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KwaDukuza Municipality council mayor defends tariff increases

Mayor of KwaDukuza, Councillor Lindile Nhaca. Picture: Supplied

Mayor of KwaDukuza, Councillor Lindile Nhaca. Picture: Supplied

Published Jun 1, 2022


Durban - Tariff increases were some of the key objections when the mayor of KwaDukuza, Lindile Nhaca, delivered the R2.6 billion 2022/23 municipal budget at the KwaDukuza Town Hall on Monday.

Nhaca said all parties that objected to the budget raised one common issue – the electricity tariff increase. She said those who objected did not provide an alternative, and lacked a proper understanding of how electricity tariffs worked.

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Explaining the tariff hike, she said KwaDukuza District Municipality provided 75kWh of free basic electricity to indigent groups to cushion them against the rising electricity costs.

These tariffs were within acceptable National Energy Regulator of SA (Nersa) guidelines and considered the cost of providing the service to the community.

Nhaca said the councillors who objected to the budget did not consider these facts but a predetermined position to object without analysis of the tariff structure prevailed.

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“No municipality has given their customers a zero-percent increase, which the DA in KwaDukuza … wants us to do. This proposal of a zero-percent increase is populist in nature, and it is a building block towards the financial meltdown of the council.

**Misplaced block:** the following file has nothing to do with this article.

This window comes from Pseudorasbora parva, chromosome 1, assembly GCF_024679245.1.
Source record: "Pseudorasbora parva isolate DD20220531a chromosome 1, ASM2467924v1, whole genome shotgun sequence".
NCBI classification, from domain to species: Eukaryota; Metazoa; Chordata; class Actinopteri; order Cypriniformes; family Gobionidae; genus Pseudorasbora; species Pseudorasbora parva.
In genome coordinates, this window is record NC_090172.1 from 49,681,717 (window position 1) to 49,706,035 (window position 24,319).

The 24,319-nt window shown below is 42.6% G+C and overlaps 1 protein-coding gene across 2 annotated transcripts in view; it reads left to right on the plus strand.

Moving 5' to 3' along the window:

“It is important that as councillors, we clearly indicate where we should get money to subsidise any decrease in the proposed tariffs. After proposing, we should further consider the sustainability of such sources and the financial viability of the municipality,” Nhaca added.

She hoped to address the revenue “leakages” in the municipality by:

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• Radical reduction of energy loss.

• Focus on the rate of revenue loss – caused by not billing all properties and billing properties under the incorrect categories, and refuse removal revenue loss. The ongoing under-billing and under-collection by finance of refuse/ waste management fees was a serious challenge.

Nhaca also focused on unlocking human settlements projects to deal with housing challenges; maintenance of infrastructure; improving good governance and ensuring consequence management; improving waste removal services and monitoring of contractors and service providers to get value for money.

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“The accounting officer must ensure that those responsible for contracts and contract management deliver as expected. In cases where there is poor performance, a lawful process must be followed which will include terminating contracts, blacklisting poor performers and ensuring that there is consequence management for our staff,” Nhaca said.

She said the municipality would also ensure that a clear process plan on funding damaged infrastructure emerged. It had engaged with stakeholders, including ratepayers.

KwaDukuza Municipality, assisted by the Department of Human Settlements, has acquired land using both the willing-seller, willing-buyer principle and expropriation. The municipality has land parcels still under planning for human settlements located in Ward 23 (Hyde Park Project), Ward 29 (Rocky Ridge Project) and Ward 3 (Hyde Park).

“It is a fact that KwaDukuza Municipality expropriated land for the Ballito Taxi Rank from Shell South Africa.”

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